China’s superpower status in Africa
This may be wishful thinking, given China’s level of economic influence in Africa. Since 2000, the Chinese government has intensified its engagement through its Forum on Sino-African Cooperation. Chinese government data shows the construction of “6,000 kilometers of railroads and roads … nearly 20 ports and over 80 large power plants” across the continent. And that doesn’t even count the total investment of Chinese public and private investments in African countries, which totaled $ 4.2 billion in 2020 alone. Chinese President Xi Jinping pledged in December 2021 to increase the value of African exports to China of 300 billion dollars per year within three years from a current level of around $ 200 billion.
Xi’s Belt and Road Initiative has also provided hundreds of billions of dollars in loans to infrastructure development projects in 40 African states since 2013. These loans prompted USAID administrator Mark Green in 2019 to accuse the Chinese government of predatory state-backed lending practices, something Beijing denies. China has also extended its military ties in Africa through its naval port in Djibouti, a new base planned for Equatorial Guinea and through a sharp increase in training programs for African military personnel since 2006.
âMy point of view is that the United States should be more engaged with Somaliland [and] what we are considering is opening an office in Somaliland which would include diplomatic representation … possibly military liaison, âVan Hollen said. “China’s mercantilist approach to the continent and the fact that it uses its centralized economic levers to demand concessions from these countries [makes] it is an opportunity to expand the American diplomatic presence in the region.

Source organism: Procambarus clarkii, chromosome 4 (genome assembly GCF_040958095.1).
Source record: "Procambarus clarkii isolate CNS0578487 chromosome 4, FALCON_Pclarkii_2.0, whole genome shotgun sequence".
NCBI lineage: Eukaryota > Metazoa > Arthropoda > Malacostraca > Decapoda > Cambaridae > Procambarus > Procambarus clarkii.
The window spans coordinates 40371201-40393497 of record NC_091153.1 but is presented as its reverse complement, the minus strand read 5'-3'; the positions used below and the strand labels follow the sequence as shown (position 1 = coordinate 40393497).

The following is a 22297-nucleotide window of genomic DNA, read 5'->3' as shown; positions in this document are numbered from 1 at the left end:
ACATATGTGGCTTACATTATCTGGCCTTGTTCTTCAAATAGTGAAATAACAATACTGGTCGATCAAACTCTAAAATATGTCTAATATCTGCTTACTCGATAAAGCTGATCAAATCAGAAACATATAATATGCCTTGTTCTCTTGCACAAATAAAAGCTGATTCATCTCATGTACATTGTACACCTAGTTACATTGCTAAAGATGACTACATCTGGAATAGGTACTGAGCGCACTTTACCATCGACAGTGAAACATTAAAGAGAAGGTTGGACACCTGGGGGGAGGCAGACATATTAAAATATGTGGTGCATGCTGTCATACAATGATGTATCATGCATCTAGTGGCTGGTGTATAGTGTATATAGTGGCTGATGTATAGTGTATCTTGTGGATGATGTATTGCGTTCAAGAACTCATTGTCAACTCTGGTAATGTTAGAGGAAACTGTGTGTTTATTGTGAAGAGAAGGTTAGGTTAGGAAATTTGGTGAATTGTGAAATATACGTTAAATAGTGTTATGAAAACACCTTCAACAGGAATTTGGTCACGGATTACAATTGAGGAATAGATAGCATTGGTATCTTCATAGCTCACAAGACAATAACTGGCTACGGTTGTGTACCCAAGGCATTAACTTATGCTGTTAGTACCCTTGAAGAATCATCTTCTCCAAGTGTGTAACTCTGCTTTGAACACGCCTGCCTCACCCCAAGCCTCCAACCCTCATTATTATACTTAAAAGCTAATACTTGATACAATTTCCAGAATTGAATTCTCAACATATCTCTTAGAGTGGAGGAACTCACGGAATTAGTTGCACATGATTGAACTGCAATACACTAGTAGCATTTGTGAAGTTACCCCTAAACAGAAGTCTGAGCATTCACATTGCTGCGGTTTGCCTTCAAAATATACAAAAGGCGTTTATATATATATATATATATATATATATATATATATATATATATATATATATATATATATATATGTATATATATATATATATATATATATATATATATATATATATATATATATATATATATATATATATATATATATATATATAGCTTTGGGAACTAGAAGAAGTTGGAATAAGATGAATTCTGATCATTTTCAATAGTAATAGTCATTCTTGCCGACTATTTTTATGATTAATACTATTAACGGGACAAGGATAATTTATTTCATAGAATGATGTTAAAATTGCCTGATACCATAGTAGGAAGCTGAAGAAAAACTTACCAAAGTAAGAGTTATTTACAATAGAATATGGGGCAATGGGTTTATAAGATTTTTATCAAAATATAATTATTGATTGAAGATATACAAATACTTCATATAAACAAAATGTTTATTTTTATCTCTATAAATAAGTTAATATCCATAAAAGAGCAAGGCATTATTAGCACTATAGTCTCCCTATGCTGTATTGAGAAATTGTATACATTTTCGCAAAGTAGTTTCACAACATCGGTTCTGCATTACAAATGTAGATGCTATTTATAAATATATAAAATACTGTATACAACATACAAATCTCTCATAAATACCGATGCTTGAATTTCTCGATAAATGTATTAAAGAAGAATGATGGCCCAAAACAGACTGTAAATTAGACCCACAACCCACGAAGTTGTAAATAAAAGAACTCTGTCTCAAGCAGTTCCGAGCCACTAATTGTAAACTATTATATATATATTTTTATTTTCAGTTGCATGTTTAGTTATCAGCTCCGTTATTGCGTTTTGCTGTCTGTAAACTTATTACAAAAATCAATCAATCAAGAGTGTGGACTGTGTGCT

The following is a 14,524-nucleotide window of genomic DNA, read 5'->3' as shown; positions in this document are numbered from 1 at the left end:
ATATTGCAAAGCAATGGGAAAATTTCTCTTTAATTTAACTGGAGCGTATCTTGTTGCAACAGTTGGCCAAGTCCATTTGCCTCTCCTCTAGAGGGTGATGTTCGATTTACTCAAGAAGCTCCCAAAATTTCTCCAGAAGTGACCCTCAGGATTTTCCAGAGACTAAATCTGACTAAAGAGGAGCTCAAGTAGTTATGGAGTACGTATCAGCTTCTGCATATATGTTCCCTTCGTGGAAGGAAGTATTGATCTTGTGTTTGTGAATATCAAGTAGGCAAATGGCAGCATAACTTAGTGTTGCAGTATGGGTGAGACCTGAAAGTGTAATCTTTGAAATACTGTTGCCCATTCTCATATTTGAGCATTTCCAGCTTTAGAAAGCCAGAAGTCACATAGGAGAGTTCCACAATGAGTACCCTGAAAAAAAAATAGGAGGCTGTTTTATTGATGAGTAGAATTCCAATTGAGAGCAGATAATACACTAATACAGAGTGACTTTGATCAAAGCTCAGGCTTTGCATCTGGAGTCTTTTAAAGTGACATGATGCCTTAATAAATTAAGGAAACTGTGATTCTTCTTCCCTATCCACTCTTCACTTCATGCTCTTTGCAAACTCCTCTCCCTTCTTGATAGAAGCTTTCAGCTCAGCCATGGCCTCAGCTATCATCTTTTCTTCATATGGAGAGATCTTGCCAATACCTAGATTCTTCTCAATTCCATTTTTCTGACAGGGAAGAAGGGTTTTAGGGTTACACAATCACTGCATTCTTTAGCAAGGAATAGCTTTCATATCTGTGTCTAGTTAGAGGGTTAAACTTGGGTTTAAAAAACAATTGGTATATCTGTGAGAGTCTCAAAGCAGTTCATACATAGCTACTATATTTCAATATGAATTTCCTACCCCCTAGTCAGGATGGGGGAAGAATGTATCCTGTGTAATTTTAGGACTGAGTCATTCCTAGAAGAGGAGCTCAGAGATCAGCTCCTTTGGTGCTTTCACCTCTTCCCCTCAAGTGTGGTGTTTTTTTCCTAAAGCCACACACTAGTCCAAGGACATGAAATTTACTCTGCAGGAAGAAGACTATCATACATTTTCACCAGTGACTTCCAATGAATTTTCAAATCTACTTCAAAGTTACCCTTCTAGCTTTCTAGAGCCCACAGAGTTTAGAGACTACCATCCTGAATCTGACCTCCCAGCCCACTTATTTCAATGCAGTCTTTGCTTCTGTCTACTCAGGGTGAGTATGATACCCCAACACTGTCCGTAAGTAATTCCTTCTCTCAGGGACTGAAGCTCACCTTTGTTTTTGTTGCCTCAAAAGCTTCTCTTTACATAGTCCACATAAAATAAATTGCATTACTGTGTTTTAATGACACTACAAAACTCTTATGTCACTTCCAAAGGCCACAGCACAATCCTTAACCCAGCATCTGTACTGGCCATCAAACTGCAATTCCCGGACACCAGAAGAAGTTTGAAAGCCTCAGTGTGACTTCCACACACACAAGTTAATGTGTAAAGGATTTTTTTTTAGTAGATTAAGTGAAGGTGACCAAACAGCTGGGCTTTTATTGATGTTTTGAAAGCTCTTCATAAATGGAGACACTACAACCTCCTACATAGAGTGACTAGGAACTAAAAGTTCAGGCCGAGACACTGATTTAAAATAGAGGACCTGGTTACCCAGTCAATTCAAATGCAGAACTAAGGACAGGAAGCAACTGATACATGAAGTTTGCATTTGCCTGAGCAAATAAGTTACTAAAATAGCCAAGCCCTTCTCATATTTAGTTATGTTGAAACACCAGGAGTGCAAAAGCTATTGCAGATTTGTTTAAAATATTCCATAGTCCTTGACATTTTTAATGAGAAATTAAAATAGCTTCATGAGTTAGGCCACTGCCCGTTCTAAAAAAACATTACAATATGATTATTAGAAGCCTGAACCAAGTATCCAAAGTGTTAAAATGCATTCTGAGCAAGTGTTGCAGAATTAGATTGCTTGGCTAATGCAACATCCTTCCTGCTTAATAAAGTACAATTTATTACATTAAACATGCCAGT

Goth and the Somaliland delegation also met with officials from the Ministry of Defense, National Security Council, State Department and USAID. At these meetings, Somalilanders argued that the self-proclaimed republic, a former British protectorate with 530 miles of coastline on the Gulf of Aden wedged between Djibouti, Somalia and Ethiopia, should be the government’s newest best friend. American on the continent.
Kayd said the delegation reached an agreement with US officials “to establish a framework for cooperation between the United States and Somaliland”. This may include USAID’s authorization to operate regional foreign aid operations from Somaliland as well as a currently undefined US government âpresenceâ in the territory, he added.
USAID, State, and DoD offered a more ambiguous account of these meetings. A written USAID statement did not reveal any possible plans to use Somaliland as an intermediary to neighboring Ethiopia and other African states. The state said during its meeting with Essa, it “expressed willingness to explore opportunities for cooperation with Somaliland on matters of mutual interest,” a sentiment shared by the DoD, told POLITICO a spokesperson for the State Department.
All three agencies referred to the diplomatic awkwardness of Somaliland’s strained relations with Somalia, which still claims sovereignty over the separatist state 30 years after its unilateral secession. They expressed support for “the territorial integrity of the Federal Republic of Somalia, which includes Somaliland” and called for a “mutually acceptable solution to the status issue of Somaliland,” the spokesperson said. At these meetings, US government agencies “did not discuss the field presence of US military personnel or equipment” in Somaliland, a senior administration official told POLITICO.